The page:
Busting One of Tech’s Biggest Myths
This article originally appeared in Business Insider.
Adam Savage and Jamie Hyneman, the hosts of Discovery Channel’s MythBusters, were keynote speakers at Thursday’s Evernote Conference.
Although not the typical guests you would expect at a tech conference, Savage and Hyneman said Evernote reached out to them because they’re both “esoteric makers” for many different kinds of projects. They’re working on a future collaboration project that will be revealed to the public in the near future.
After the speech, Business Insider caught up with the MythBusters hosts to ask what was the single coolest tech myth they’ve ever busted on the show.
“Using a cellphone will not blow up the gas station,” Savage said, referring to the common myth that you could accidentally blow up a gas station with a cellphone.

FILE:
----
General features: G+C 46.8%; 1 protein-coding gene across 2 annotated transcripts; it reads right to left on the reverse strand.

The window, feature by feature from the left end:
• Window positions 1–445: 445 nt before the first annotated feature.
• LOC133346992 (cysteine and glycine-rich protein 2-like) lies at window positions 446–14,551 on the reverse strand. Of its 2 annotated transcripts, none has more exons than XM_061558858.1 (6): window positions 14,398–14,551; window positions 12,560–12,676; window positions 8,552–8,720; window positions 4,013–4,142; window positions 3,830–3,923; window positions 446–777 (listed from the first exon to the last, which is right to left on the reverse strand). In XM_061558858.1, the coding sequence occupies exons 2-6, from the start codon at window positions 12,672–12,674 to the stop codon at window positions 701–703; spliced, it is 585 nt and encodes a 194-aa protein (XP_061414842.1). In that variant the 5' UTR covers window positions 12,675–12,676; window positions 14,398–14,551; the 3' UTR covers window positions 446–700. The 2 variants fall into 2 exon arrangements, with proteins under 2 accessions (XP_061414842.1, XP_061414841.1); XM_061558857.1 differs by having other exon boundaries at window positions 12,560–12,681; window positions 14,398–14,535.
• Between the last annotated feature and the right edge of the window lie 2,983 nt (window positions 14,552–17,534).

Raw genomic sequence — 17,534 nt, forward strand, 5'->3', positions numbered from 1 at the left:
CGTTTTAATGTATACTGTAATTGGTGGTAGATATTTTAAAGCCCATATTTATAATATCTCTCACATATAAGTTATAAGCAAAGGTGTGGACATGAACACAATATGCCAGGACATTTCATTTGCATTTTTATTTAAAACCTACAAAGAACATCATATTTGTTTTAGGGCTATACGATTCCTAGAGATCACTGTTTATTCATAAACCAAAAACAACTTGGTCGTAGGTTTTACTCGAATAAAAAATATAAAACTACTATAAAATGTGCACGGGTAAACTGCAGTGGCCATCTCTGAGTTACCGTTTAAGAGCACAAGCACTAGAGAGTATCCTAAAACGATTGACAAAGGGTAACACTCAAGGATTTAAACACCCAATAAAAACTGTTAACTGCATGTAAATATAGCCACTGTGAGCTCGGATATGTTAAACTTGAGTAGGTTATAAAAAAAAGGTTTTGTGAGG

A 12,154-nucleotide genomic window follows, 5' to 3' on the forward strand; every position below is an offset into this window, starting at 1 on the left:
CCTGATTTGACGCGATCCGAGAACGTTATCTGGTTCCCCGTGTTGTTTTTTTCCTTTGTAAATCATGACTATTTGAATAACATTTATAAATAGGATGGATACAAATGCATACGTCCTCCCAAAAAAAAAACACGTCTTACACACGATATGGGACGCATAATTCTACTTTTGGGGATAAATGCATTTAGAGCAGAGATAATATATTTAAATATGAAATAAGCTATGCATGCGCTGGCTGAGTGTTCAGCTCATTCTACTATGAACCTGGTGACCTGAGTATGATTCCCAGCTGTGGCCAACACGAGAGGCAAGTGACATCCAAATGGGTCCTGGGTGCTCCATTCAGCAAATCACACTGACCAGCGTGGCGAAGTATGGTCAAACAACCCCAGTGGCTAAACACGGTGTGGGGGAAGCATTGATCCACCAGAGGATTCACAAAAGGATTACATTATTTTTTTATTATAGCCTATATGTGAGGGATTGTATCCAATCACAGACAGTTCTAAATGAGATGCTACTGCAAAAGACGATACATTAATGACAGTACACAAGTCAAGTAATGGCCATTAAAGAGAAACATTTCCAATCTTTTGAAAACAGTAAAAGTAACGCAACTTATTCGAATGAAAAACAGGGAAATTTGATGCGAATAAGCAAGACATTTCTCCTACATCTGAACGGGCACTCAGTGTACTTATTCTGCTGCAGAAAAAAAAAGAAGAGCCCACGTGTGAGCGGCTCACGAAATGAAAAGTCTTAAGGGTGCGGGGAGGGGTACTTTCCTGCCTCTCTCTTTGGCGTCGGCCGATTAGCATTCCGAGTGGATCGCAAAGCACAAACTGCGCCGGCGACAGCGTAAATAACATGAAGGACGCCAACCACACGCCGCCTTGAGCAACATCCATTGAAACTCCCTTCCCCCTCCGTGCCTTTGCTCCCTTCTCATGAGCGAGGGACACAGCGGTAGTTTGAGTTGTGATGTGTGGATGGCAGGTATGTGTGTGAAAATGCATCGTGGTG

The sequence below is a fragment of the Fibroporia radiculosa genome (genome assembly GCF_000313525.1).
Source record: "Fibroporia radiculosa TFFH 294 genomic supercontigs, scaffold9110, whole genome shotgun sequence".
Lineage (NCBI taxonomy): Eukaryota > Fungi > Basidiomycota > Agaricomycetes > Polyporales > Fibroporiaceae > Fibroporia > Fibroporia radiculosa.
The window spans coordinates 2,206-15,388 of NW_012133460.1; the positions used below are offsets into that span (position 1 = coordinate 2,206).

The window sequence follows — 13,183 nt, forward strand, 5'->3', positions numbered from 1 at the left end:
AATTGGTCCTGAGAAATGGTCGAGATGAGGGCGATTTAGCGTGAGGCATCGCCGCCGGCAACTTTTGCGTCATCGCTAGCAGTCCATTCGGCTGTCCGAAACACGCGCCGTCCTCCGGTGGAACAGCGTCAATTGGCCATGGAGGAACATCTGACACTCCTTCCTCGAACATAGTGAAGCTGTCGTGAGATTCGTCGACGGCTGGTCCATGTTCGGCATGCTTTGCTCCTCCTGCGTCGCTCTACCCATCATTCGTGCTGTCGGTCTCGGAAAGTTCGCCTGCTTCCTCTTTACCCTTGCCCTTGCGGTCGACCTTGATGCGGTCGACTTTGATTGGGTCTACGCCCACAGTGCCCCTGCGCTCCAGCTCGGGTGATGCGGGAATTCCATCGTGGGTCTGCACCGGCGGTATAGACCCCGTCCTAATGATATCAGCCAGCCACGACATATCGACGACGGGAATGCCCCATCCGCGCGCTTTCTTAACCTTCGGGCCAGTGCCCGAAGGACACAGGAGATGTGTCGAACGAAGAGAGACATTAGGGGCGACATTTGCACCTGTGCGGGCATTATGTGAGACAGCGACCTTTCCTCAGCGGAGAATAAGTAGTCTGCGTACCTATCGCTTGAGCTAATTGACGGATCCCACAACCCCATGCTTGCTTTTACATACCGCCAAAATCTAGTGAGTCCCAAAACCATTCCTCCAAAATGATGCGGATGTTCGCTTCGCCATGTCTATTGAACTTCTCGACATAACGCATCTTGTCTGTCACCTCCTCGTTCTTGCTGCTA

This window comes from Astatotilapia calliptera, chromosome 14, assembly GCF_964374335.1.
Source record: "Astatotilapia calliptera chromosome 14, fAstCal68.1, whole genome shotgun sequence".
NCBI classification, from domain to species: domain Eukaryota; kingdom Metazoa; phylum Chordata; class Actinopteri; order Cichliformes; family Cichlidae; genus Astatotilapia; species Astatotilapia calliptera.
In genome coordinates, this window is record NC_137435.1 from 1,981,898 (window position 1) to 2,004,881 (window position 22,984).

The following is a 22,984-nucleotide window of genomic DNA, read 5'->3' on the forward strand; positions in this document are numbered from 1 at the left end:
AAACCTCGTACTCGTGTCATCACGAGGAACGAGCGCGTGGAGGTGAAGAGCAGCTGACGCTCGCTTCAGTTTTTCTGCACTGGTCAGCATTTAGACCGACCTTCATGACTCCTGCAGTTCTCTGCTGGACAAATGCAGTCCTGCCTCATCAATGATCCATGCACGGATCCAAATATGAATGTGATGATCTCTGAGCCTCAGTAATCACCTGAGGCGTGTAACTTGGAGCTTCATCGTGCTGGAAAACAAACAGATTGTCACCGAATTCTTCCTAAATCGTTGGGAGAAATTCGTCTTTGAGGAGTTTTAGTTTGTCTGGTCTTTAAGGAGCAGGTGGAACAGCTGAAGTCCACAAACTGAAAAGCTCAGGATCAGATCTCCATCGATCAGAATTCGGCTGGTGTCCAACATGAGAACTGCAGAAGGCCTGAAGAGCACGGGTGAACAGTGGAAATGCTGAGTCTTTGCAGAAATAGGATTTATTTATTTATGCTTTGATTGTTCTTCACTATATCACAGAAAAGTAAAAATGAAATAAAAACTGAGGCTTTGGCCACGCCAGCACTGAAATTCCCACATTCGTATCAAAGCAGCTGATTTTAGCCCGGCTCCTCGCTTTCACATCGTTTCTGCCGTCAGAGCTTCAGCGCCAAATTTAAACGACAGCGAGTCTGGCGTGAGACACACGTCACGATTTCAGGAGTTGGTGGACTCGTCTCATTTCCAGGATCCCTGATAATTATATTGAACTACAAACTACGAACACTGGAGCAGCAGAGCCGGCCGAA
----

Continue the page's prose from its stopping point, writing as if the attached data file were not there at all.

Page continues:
He said it’s not the cellphone, but static sparks created when drivers rub themselves on the car that cause most of these fires. A lot of times, the drivers talk on their phones when the spark happens, so it just looks as if the cellphone is the cause of the fire, when it’s actually irrelevant.
“When you’re moving in and out of your car, you’re generating static electricity. If you feel a spark, that’s usually between 10 and 20,000 volts of static electricity—and that’s plenty strong enough to make gas fume,” he said.
In fact, this is something the cellphone industry acknowledges, too. According to an ABC report, two industry studies have concluded there’s no evidence that cellphones are a hazard around gasoline. Instead, it notes drivers should avoid static fires.
Savage said his show might have actually helped raise awareness of this problem. Since that episode aired nearly 10 years ago, the American Petroleum Institute told him, “the number of fires at gas stations has dropped by two-thirds.”
You can see part of that episode below:
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